Customs Agents Charged in Record-Setting Crystal Meth Bust

Published: 05 December 2019

Police show methamphetamine hidden inside stereo speakers. (Australian Federal Police)Police show methamphetamine hidden inside stereo speakers. (Australian Federal Police)

By Nicholas Wells

Two customs agents and a man were charged with drug trafficking in what authorities are describing as Australia’s largest-ever seizure of methamphetamine after investigators discovered the drugs hidden inside a shipment of stereo speakers.

The drugs, more than 1.7 tons of heroin and methamphetamine, have a street value of  AUS$1.2 billion (US$830 million), Australian Federal Police said in a statement released  Thursday.

Two men, ages 37 and 38, and one woman, 37, were arrested in connection with the bust after a series of raids on Melbourne properties, the police said. The woman and one of the men, who were married to one another, worked as customs agents, according to Sky News.

“Two of the three were customs agents. They are trusted insiders within the industry," AFP Deputy Commissioner Neil Gaughan told Australian broadcaster ABC News. "They used their position of trust to circumvent the border controls that exist within Australia.”

He said the three worked as private contractors and weren’t government employees.

All three suspects were charged with one count of importing a commercial quantity of methamphetamine and one charge of importing a commercial quantity of heroin. The three face up to life in prison, if convicted.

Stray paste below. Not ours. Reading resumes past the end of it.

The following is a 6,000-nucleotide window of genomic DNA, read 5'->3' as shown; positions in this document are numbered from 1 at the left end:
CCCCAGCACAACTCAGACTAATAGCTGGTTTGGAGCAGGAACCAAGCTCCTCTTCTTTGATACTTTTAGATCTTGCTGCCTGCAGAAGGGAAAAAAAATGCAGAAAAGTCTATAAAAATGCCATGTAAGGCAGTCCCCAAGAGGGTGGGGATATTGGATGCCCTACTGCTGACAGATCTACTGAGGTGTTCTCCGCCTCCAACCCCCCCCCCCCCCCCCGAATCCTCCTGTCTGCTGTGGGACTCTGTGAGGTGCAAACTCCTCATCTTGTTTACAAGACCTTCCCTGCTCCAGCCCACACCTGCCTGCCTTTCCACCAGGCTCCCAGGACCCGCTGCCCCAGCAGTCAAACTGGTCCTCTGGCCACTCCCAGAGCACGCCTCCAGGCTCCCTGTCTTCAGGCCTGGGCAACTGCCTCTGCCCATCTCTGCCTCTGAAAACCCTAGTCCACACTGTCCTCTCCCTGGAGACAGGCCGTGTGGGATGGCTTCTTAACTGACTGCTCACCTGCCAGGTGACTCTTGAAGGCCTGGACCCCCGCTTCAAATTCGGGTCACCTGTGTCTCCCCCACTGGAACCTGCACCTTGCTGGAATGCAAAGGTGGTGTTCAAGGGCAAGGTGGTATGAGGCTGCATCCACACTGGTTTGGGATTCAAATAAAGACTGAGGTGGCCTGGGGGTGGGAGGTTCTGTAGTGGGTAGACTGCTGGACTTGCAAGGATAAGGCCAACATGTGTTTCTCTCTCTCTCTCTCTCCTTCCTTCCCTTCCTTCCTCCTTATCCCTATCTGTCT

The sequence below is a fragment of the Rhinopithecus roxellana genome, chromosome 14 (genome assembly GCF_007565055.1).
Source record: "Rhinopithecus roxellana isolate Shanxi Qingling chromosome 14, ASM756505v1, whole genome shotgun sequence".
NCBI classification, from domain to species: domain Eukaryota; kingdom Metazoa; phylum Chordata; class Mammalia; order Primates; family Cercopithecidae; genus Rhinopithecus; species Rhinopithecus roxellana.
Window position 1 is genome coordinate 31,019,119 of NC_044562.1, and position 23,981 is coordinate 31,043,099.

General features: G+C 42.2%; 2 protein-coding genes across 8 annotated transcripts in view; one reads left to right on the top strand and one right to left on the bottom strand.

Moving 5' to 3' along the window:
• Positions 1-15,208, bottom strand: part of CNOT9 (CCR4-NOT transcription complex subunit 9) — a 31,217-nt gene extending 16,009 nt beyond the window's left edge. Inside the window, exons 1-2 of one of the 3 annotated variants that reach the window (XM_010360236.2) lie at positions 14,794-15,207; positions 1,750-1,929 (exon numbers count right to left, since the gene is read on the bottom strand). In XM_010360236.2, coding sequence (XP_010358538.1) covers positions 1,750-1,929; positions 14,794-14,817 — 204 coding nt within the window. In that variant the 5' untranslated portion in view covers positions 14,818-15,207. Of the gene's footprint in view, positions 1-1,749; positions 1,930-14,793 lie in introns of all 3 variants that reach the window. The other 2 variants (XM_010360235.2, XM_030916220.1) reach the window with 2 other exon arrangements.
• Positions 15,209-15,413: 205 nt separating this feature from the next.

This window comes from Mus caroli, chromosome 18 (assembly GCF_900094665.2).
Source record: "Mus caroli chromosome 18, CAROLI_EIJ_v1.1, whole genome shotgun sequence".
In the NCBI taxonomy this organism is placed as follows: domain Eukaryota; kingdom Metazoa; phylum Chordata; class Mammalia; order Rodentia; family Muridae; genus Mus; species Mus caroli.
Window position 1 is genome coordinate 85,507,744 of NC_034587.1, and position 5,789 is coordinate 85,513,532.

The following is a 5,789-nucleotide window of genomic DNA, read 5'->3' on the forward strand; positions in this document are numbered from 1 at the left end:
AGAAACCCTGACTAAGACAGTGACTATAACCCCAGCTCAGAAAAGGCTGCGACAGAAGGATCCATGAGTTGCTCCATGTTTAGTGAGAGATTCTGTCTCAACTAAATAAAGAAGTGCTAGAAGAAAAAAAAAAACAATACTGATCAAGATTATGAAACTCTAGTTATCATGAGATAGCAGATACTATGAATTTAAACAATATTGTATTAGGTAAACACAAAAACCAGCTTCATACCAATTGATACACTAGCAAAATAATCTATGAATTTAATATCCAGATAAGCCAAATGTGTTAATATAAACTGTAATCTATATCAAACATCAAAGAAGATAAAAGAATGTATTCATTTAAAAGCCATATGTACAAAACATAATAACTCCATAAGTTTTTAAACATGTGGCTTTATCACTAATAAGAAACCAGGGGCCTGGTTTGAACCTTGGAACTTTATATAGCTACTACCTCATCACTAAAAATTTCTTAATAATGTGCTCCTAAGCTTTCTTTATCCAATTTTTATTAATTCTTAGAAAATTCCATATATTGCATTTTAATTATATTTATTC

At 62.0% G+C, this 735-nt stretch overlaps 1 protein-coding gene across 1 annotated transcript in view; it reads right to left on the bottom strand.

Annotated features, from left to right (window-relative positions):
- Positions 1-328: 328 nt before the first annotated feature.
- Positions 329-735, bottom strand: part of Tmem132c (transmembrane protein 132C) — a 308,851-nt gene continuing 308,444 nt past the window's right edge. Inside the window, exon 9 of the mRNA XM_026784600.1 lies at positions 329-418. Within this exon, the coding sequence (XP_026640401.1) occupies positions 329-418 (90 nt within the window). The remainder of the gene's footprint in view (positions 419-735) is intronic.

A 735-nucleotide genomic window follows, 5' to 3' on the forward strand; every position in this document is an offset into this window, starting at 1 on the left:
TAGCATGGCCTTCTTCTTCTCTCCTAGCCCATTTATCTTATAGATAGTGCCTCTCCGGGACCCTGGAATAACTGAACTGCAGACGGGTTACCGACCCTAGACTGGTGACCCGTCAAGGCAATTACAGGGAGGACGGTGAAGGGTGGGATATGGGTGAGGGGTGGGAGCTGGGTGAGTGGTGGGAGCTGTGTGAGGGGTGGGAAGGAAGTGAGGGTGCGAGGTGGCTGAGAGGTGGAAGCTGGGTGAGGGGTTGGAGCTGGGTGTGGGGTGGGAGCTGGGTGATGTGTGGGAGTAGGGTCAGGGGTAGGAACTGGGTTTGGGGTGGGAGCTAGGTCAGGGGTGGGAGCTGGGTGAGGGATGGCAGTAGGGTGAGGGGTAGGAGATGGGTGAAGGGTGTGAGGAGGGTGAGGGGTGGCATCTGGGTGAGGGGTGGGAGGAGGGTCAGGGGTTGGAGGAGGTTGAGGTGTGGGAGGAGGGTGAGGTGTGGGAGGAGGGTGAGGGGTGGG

The drugs were first discovered during a cargo search at Melbourne’s port in April, tucked away in speakers originating from Bangkok, police said. But no one had been arrested or faced charges until the police raids this week.

“Our officers are constantly alert to attempts to conceal illicit substances, no matter how creative criminal syndicates are in trying to hide them,” Assistant Commissioner Sharon Huey said in a statement.

“In this case, officers using x-ray technology detected anomalies inside the speakers, with the subsequent deconstruction of one allegedly revealing a number of vacuum sealed packages inside.”

The drugs seized in connection with the case accounted for 13 percent of all the drugs seized in Australia last year, police said. 

“The effect of these drugs on the community and families would have been profound. It may be your loved one, a friend or neighbour who has been spared the terrifying impact of this mammoth shipment,” Peter Vodel, the acting federal police commander, said in June when announcing the seizure.

The case is the latest example of drug traffickers turning to creative methods to smuggle drugs into the country.

In November, New South Wales police seized 400 kilograms of crystal meth hidden inside hot sauce bottles.

Three months before that, police discovered an estimated 755 kilograms of the same drug hidden inside cowhides sent from Mexico.

“Australia is a lucrative market for drug traffickers only due to the amount of drugs consumed by the public and the price paid for those drugs,” Gaughan said Thursday. “This is a social problem that is the responsibility of everyone to address.”